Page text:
- Here’s an example of a previs for Jever.
An animatic is a way to layout the narrative or creative concept that will be used to measure the effectiveness of the story itself. An animatic is traditionally used to test commercial ideas in focus groups before the idea is fully produced, but can also be used for film and television.
Here are some key features of an animatic:
- In animatics for commercials, their is greater concern for aesthetics, such as the environment, wardrobe, and “look and feel” of a visual story.
- Commercial animatics are created for ad agencies and brands—they may be requested by the brand (the client) in order to prove the success of a concept.
- Animatics can also be used in film and TV to visualize an idea in a simplified form. Traditionally, animatics for film and TV have little to no animation, and use simple editorial and sound design to visualize the full construction of the show or film.
- Here’s an example of an animatic for Pepsi.
Previs vs. animatic: What are you looking to achieve?
While both previs and animatics act as a sketch board tool for teams to figure out how to lay out ideas in a movie format, they are suited to different industries and have different strengths. Animatics are more about the narrative and the success of a creative idea; previsualizations are more about the technical details of how a shot can be done in live action or VFX.
Bottom line, if you’re looking to bring a creative idea to life to show a client or focus group, that’s an animatic. If you want to create a spot that will be a technically accurate exploration of a production, that’s previs. We can help you decide which is best for you. Give us a call today!
Have you ever built or remodeled a home? Whether you planned for a small renovation or a complete rebuild, the process you followed in creating a timeline and following blueprints likely helped you avoid setbacks that cost you time and money.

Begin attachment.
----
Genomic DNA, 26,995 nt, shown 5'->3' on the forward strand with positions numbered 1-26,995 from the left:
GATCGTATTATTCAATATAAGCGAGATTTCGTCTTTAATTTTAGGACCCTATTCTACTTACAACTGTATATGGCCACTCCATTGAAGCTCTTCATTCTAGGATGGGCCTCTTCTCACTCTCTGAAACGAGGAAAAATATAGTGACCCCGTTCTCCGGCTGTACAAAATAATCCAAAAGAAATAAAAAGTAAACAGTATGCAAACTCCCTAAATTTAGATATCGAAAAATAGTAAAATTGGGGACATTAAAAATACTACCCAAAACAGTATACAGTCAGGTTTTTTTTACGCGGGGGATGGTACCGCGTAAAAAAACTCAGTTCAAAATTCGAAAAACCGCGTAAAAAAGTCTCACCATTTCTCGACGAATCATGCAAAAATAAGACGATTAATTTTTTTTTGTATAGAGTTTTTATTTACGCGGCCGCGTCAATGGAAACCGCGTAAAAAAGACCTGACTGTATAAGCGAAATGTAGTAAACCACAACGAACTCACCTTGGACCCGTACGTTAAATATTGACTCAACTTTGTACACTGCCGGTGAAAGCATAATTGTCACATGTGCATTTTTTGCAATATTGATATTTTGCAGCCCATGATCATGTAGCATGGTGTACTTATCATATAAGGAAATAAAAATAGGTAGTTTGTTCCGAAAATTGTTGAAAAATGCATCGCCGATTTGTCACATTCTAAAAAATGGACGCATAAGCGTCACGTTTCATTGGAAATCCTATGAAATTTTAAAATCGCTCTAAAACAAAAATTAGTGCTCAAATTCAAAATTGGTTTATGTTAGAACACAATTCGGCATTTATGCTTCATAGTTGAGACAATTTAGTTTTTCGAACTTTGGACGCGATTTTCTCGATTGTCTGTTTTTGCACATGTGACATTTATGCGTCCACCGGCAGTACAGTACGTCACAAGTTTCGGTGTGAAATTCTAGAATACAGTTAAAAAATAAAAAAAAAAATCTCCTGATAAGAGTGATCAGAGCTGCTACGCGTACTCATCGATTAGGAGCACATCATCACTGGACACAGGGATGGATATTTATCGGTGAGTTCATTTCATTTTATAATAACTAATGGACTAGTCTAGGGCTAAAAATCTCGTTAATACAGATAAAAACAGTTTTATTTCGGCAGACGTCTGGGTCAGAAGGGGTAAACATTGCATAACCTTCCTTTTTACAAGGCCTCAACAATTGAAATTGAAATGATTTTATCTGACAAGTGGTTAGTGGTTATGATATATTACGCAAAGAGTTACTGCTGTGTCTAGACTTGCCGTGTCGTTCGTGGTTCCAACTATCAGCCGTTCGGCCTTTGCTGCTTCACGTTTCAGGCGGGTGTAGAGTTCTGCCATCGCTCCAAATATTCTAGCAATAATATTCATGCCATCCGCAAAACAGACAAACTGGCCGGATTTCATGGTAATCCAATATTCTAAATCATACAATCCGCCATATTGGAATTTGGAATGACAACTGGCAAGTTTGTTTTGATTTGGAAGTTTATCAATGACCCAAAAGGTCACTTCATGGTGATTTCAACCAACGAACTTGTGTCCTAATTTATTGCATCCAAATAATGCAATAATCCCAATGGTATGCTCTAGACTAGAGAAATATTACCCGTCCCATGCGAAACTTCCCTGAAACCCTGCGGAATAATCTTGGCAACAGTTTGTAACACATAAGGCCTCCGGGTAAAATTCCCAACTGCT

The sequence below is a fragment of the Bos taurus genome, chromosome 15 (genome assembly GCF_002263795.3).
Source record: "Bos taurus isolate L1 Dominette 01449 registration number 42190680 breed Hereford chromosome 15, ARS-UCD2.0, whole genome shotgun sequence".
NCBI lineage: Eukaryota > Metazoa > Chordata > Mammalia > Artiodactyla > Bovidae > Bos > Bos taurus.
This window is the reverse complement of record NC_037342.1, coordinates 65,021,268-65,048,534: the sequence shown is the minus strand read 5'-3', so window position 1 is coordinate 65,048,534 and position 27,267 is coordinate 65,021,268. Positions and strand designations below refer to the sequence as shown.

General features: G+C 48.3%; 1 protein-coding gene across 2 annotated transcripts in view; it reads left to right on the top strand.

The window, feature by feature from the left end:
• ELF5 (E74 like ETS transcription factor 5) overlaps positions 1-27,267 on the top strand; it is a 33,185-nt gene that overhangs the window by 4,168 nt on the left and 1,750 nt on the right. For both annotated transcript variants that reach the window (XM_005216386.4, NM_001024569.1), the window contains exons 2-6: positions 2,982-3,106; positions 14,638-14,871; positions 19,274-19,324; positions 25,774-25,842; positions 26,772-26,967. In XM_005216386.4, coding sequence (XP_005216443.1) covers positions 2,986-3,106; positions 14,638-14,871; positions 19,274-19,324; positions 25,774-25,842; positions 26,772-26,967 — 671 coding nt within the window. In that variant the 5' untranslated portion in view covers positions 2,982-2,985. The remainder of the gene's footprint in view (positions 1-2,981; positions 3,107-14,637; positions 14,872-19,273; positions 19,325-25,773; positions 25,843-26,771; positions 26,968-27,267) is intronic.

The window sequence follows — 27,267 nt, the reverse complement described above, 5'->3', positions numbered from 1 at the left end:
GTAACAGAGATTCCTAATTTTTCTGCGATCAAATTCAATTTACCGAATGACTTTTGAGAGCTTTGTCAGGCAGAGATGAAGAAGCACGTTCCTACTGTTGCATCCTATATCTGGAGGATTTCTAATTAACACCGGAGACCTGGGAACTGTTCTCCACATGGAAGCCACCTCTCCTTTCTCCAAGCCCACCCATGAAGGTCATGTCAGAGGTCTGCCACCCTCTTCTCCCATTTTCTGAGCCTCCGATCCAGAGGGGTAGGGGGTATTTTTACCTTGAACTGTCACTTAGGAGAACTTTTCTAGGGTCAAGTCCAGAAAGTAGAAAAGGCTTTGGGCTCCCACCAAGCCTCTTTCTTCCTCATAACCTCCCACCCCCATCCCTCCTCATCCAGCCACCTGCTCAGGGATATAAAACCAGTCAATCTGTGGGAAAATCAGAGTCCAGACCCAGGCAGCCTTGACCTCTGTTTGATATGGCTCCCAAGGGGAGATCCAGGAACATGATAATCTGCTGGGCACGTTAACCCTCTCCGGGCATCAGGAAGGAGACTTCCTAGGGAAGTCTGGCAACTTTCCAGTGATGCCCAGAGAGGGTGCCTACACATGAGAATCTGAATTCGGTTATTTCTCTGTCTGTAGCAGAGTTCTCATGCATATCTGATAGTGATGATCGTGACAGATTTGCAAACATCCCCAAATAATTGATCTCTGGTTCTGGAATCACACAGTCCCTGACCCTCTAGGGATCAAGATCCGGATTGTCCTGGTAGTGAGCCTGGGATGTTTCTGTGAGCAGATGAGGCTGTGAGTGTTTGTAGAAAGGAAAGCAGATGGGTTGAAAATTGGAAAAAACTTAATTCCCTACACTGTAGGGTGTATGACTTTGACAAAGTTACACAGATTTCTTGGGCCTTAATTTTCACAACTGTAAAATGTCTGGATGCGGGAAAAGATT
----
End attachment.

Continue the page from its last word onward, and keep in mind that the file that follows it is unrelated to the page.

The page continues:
The same is true when creating a 3D cinematic. In order to create a 3D cinematic efficiently and on budget, you need a blueprint. In this article, we’ll introduce several things you need to know in order to plan—and execute—an ideal 3D cinematic production schedule.
First, a note about cinematic production timelines:
This “ideal” schedule assumes a comfortable working time frame of 10-15 working days. In order to accommodate rush schedules, the animatic company may eliminate or combine certain rounds.
The biggest determining factor for your timeline? How quickly your agency can turn around its feedback. In our experience, the biggest delay in cinematic production schedules is the time it takes to get consolidated feedback from the agency, client, and whoever else needs to give their say.
When your agency is planning out your calendar, make sure that you’re allowing enough turnaround time for every important person to provide feedback—this will keep your timeline realistic.
Agency & Animatic Company Brief
The purpose of this meeting is to ensure the animatic team is clear in understanding the creative direction and narrative script. The briefing can be compared to meeting your contractor and their team. The animatic company’s producer, director, and designer are present on the call. You will provide the script, rough storyboards (if possible), references for backgrounds, and casting; the concept, characters, wardrobe, backgrounds, product, demos, celebrities, etc. are discussed.
- Provide as much detail as possible during the brief so there is little guessing needed in the following steps. Furthermore, any briefing materials shared in advance of the call will help the animatic company familiarize and better understand the creative at the time of the initial briefing.
From this step forward, each “round” in an ideal 3D cinematic production schedule is called a posting. (“Posting” is just another way to say “stage” or “phase,” but we use the term “posting” because the animatic company is literally posting information and artwork to an administrative website for clients to review.)
Posting 1: Sketch Boards
Sketch boards are a metaphorical blueprint of the entire cinematic production. They exist so the agency can approve basic camera angle, frame composition, and story flow of the spot. They’re vital to the entire animatic and production process—working without them is like building a house without any plans: They will inform your final product and guarantee that your story works and is structurally sound before you invest real time and money.